Cautions include high winds; Highway 17 between Toquerville and LaVerkin has a fair amount of development traffic and a narrow shoulder; the shoulder of Highway 9 can be pretty dirty, so watch for flats. There is a substantial (not huge) amount of climbing on this route. The loop is about 27 miles long. An option to this ride is an out and back to Zion National Park. To take this option, at LaVerkin, turn east on Highway 9 and follow the signs to Zion. This is an out and back of about 20.

Veyo Loop

Best in fall and spring.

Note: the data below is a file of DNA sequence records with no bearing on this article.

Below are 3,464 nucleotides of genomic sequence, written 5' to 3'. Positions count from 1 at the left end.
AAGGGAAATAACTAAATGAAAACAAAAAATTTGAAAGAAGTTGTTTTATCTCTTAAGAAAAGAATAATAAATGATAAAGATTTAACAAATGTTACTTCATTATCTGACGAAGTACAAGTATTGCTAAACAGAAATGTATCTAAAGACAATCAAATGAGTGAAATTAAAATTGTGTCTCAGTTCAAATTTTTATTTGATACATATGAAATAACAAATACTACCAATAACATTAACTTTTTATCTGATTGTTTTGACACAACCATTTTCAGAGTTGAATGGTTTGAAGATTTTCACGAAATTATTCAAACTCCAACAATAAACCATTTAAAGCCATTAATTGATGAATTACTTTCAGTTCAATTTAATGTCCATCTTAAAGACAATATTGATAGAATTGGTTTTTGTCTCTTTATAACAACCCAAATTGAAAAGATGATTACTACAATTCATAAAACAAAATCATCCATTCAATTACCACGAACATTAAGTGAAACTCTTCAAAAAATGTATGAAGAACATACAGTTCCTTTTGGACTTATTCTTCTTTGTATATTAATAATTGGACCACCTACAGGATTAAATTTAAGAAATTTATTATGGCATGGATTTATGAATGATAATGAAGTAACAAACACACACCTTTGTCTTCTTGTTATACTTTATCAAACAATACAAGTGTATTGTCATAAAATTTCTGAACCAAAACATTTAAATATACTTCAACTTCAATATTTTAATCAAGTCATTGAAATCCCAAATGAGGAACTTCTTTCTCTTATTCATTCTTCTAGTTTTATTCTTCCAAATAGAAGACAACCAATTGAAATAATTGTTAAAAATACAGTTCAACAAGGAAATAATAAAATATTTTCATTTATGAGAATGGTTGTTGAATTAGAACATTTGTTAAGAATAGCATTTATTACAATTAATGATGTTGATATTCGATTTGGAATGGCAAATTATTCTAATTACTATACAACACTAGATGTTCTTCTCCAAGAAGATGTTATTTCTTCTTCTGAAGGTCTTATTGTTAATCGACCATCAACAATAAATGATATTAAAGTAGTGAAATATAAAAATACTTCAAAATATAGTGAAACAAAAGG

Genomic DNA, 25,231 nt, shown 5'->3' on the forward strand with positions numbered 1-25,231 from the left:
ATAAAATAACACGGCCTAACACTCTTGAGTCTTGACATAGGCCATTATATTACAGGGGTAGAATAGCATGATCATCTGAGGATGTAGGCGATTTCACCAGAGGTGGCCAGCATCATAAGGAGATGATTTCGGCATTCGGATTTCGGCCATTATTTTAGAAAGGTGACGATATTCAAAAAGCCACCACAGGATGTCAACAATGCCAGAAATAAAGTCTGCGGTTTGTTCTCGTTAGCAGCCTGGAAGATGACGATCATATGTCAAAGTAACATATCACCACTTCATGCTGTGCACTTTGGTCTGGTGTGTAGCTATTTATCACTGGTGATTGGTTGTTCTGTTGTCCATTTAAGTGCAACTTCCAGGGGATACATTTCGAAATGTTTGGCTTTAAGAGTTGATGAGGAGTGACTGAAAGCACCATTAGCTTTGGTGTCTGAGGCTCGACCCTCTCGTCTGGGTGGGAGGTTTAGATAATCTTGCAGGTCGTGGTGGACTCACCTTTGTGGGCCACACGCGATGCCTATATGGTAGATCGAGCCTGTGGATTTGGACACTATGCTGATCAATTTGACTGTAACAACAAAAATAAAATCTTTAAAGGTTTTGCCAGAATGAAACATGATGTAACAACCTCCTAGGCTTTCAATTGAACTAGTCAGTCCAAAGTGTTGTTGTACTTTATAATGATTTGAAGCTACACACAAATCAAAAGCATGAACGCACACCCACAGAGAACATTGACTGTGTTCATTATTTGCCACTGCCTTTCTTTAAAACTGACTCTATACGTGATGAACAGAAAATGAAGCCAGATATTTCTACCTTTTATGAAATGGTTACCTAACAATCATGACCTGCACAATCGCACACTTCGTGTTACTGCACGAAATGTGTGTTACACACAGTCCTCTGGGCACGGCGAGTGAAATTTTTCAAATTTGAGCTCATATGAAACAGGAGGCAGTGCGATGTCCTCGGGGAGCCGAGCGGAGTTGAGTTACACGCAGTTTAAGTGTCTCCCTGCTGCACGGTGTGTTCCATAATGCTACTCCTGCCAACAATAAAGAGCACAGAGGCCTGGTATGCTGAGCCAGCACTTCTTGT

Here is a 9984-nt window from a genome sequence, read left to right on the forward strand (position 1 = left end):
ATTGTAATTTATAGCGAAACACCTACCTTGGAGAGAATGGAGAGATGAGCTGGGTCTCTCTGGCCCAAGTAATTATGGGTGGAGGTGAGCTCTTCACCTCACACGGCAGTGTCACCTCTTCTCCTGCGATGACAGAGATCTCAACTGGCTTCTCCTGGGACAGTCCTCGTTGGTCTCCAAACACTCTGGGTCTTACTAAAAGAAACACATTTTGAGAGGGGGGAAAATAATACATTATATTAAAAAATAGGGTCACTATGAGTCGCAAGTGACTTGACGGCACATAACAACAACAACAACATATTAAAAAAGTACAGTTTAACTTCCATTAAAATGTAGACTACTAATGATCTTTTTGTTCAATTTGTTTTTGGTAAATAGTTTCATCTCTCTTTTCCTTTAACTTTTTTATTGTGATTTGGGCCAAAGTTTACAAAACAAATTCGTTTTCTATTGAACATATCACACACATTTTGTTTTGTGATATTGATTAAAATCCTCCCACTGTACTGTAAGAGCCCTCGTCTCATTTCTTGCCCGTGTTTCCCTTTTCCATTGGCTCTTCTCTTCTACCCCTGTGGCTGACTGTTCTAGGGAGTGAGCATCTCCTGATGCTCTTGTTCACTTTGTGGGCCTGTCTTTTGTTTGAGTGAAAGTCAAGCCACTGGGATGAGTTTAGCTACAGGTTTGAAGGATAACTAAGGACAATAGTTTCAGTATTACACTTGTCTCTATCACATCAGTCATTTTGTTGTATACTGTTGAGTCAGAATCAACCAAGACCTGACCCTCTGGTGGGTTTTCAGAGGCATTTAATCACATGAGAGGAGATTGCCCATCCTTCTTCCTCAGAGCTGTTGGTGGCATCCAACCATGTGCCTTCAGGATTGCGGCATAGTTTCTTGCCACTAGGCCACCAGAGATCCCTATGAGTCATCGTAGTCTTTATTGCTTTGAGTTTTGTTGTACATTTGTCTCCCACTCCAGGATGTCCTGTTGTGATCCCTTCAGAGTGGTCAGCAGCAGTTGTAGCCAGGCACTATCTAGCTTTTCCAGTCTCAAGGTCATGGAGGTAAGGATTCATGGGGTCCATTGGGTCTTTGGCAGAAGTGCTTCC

Start in the town of Ivins at the fire station and meander through the Keyenta subdivision until you get onto Old Highway 91. Head west on Highway 91 to the Gunlock Reservoir turnoff. Take it and climb north past Gunlock Reservoir, through the town of Gunlock and into Veyo. There is a little general store in Veyo to rest up and replenish food and water. From Veyo, turn south down Highway 18 to the Snow Canyon State Park turnoff. There may be a small admission fee to ride back through the state park. When you exit Snow Canyon State Park, continue southerly until you come to a T intersection. Turn right at the T and follow it due west back to the fire station. There is a substantial amount of climbing on the first half of this ride with a similar amount of fun downhill on the return trip.